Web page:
"Nonsense!" said Professor Wogglebug sharply, "Being stuffed with straw may make him extraordinary, but it is quite plain that the Scarecrow was nobody before he was himself. He has no ancestors, no family; only a bean pole for a family tree, and is therefore entitled to the merest mention in the Royal Book of Oz!"

"How about my brains?" asked the Scarecrow in a hurt voice. "Aren't they enough?"

"Brains have simply nothing to do with royalty!" Professor Wogglebug waved his fountain pen firmly. "Now"

"But see here, wasn't I ruler of Oz?" put in the Scarecrow anxiously. "A Ruler but never a royalty!" snapped out the Professor. "Now, if you will all answer my questions as I call your names, I'll get the necessary data and be off." He took out a small memorandum book. "Your Highness," he bowed to Ozma, "need not bother. I have already entered your name at the head of the list. Being descended as you are from a long line of fairies, your family tree is the oldest and most illustrious in Oz. Princess Dorothy!"

At the sound of her name, the little girl stood up.

"I know you are from Kansas and were created a Princess of Oz by our gracious Ruler, but can you tell me anything of your ancestors in America?"

demanded the Professor, staring over the top of his thick glasses.

"You'll have to ask Uncle Henry and Aunt Em," said Dorothy rather sulkily.

The Professor had hurt the feelings of her best friend, the Scarecrow, and ancestors did not interest her one little bit.

"Very well," said the Professor, writing industriously in his book. "I'll just enter you as `Dorothy, Princess of Oz and sixth cousin to a President!' "

"I'm not!" Dorothy shook her head positively.

"Oh, everyone in America can claim that!" said the Professor easily. "Nick Chopper!"

Now up rose our old friend the Tin Woodman, who had also been discovered by Dorothy on her first trip to the Fairyland of Oz.

"You were a man of meat at one time and a woodman by trade?" queried Professor Wogglebug, poising his pen in the air.

"I am a Tin Woodman, and you may enter me in your book under the name of Smith, for a tin Smith made me, and as Royal Emperor of the Winkies, I do not care to go back to my meat connections," said the Tin Woodman in a dignified voice.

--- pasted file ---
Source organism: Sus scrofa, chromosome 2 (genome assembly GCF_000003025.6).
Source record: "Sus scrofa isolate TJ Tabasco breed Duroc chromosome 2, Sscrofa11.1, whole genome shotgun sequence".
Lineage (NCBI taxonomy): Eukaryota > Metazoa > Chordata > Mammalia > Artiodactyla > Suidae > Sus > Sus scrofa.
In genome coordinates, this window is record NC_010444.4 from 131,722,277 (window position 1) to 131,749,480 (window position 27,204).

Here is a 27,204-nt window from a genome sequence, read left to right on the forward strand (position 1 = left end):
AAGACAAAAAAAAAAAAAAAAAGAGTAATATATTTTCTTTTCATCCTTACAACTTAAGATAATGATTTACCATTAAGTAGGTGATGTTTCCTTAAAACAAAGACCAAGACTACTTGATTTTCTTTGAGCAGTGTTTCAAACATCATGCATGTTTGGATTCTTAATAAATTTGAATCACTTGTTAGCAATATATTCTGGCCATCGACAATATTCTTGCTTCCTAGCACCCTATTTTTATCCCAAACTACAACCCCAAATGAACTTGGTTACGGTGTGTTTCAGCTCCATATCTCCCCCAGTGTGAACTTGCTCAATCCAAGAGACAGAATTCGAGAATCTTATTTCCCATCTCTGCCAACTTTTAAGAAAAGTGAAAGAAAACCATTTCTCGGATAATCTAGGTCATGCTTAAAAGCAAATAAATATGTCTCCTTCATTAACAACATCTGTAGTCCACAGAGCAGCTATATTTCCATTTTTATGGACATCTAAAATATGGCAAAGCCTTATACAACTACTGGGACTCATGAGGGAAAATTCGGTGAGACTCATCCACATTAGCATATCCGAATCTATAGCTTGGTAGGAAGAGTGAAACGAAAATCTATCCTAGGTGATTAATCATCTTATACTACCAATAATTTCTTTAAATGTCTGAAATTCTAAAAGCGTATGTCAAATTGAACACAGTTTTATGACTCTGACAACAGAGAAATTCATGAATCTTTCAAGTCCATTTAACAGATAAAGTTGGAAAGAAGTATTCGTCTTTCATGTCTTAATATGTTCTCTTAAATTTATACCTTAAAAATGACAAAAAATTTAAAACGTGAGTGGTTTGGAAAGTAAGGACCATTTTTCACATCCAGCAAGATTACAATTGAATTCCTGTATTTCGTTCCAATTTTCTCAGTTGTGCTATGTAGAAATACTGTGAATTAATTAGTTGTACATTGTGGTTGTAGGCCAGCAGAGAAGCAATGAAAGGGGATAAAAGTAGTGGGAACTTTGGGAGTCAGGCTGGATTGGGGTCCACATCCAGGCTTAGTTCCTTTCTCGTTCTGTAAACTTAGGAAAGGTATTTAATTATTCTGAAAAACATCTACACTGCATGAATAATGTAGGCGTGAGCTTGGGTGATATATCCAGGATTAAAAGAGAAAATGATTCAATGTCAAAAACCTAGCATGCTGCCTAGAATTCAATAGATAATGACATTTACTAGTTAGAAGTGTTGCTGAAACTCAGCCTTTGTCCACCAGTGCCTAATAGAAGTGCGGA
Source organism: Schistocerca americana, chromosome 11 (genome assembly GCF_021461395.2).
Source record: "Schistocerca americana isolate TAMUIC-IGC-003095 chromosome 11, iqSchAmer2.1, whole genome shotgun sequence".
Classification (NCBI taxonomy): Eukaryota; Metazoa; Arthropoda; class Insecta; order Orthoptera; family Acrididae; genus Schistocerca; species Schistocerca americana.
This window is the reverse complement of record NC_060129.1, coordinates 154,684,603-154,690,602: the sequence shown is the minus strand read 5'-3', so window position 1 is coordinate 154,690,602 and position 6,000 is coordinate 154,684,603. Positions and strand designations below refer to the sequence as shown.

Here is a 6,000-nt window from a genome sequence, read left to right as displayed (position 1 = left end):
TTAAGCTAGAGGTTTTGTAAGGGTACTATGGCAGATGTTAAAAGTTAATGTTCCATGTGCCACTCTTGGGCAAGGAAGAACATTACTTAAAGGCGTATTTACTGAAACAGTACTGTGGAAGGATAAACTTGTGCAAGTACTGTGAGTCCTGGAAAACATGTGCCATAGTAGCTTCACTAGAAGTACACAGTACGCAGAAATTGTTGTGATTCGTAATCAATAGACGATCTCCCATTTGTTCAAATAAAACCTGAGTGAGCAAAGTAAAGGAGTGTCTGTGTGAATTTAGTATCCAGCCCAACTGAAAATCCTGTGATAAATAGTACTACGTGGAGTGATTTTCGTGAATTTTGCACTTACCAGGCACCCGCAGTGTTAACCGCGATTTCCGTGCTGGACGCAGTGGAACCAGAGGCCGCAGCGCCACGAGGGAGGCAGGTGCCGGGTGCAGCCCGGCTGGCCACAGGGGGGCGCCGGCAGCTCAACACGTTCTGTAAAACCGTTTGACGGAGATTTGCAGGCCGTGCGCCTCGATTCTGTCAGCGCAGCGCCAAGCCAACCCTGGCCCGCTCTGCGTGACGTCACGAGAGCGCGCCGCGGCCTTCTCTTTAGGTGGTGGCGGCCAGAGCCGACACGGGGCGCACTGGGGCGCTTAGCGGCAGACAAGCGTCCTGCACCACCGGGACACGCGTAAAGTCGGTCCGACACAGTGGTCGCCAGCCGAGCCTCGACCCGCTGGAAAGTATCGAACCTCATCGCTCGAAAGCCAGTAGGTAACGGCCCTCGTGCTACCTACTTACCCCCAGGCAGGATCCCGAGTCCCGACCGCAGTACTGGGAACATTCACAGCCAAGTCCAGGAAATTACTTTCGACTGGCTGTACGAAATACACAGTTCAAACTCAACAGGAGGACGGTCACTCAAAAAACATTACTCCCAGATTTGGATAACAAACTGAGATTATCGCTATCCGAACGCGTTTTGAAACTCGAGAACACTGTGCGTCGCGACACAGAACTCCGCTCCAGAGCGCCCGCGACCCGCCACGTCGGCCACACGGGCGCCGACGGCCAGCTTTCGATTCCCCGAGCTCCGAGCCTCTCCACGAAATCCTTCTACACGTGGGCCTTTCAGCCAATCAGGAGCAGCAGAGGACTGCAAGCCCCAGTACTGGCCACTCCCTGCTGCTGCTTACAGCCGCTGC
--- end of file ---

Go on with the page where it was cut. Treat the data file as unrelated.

The company applauded, and the Cowardly Lion thumped the floor with his tail. "Smith is a very good name. I can work up a whole chapter on that," smiled the Professor. The Tin Woodman had once been a regular person, but a wicked witch enchanted his ax, and first it chopped off one leg, then the other, and next both arms and his head. After each accident, Nick went to a tinsmith for repairs, and finally was entirely made of tin. Nowhere but in Oz could such a thing happen. But no one can be killed in this marvelous country, and Nick, with his tin body, went gaily on living and was considered so distinguished that the Winkies had begged him to be their Emperor.

"Scraps!" called the Professor as Nick sat stiffly down beside Dorothy. The Patchwork Girl pirouetted madly to the front. Putting one finger in her mouth, she sang:

"I'm made of patches, as you see. A clothes tree is my family tree But, pshaw! It's all the same to me!"

A clothes tree? Even Professor Wogglebug grinned. Who could help laughing at Scraps? Made of odd pieces of goods and brought to life by the powder of life, the comical girl was the jolliest person imaginable.

"Put me down as a man of me-tal!" drawled Tik-Tok the copper man as the laugh following Scraps' rhyme had subsided. Tik-Tok was still another of Dorothy's discoveries, and this marvelous machine man, guaranteed to last a thousand years, could think, walk, and talk when properly wound.

The Cowardly Lion was entered as a King in his own right. One after the other, the celebrities of Oz came forward to answer Professor Wogglebug's questions. The Professor wrote rapidly in his little book. Ozma listened attentively to each one, and they all seemed interested except the Scarecrow. Slumped down beside Dorothy, he stared morosely at the ceiling, his jolly face all wrinkled down on one side.

"If I only knew who I were!" he muttered over and over. "I must think!"

"Don't you mind." Dorothy patted his shoulder kindly. "Royalties are out of date, and I'll bet the Professor's family tree was a milkweed!"

But the Scarecrow refused to be comforted, and long after the company had retired he sat hunched sadly in his corner. "I'll do it! I'll do it!" he exclaimed at last, rising unsteadily to his feet. Jellia Jamb, Ozma's little waiting maid, returning somewhat later to fetch a handkerchief her mistress had dropped, was surprised to see him running through the long hall.

"Why, where are you going?" asked Jellia.

"To find my family tree!" said the Scarecrow darkly, and drawing himself up to his full height, he fell through the doorway.